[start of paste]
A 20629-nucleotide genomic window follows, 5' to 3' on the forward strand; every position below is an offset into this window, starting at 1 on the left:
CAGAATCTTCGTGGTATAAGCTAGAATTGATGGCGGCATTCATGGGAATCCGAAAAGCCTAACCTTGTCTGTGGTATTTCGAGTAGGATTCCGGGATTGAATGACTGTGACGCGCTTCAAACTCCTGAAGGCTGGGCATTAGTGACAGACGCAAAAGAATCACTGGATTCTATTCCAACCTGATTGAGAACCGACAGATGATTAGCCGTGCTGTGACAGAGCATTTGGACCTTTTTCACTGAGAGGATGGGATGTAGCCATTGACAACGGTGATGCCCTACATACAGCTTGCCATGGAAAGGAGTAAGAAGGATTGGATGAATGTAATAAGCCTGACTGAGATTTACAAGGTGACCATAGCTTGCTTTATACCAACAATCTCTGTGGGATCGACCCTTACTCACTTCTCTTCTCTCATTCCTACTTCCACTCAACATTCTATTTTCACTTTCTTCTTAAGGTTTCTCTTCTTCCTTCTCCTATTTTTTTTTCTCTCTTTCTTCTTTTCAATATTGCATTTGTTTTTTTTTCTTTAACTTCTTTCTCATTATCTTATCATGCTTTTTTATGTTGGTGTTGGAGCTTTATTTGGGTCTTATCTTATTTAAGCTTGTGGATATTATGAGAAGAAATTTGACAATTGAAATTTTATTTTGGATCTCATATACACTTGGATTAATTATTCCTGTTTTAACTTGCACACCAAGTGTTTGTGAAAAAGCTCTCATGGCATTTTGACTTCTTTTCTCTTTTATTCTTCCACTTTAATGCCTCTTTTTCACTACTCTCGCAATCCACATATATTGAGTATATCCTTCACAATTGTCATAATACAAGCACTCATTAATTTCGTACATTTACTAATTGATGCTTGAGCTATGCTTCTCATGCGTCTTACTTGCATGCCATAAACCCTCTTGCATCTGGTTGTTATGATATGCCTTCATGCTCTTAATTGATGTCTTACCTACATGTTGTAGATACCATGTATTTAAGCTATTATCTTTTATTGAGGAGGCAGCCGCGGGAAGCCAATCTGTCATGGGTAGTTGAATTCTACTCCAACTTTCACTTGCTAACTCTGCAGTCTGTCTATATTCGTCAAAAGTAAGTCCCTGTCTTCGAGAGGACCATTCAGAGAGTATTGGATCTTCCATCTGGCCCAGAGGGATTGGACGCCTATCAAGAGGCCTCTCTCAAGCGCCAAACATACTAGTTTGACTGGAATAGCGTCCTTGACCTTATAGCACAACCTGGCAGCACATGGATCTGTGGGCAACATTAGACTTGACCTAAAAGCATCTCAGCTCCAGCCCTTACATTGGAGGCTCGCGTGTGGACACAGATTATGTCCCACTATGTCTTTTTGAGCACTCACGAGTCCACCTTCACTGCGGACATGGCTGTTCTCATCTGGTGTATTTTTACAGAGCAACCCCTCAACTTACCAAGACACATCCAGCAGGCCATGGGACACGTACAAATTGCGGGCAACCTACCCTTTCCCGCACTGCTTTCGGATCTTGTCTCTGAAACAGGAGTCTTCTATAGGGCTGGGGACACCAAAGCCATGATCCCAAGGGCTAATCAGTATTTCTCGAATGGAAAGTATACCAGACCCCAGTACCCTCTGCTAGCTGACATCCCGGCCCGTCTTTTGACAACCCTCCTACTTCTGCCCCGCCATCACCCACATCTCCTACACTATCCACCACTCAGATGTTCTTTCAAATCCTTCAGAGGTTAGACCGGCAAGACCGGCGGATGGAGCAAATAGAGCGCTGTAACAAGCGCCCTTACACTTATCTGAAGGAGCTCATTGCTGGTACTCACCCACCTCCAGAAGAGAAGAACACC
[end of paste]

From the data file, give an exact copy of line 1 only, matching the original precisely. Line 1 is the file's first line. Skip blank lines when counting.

A 20629-nucleotide genomic window follows, 5' to 3' on the forward strand; every position below is an offset into this window, starting at 1 on the left: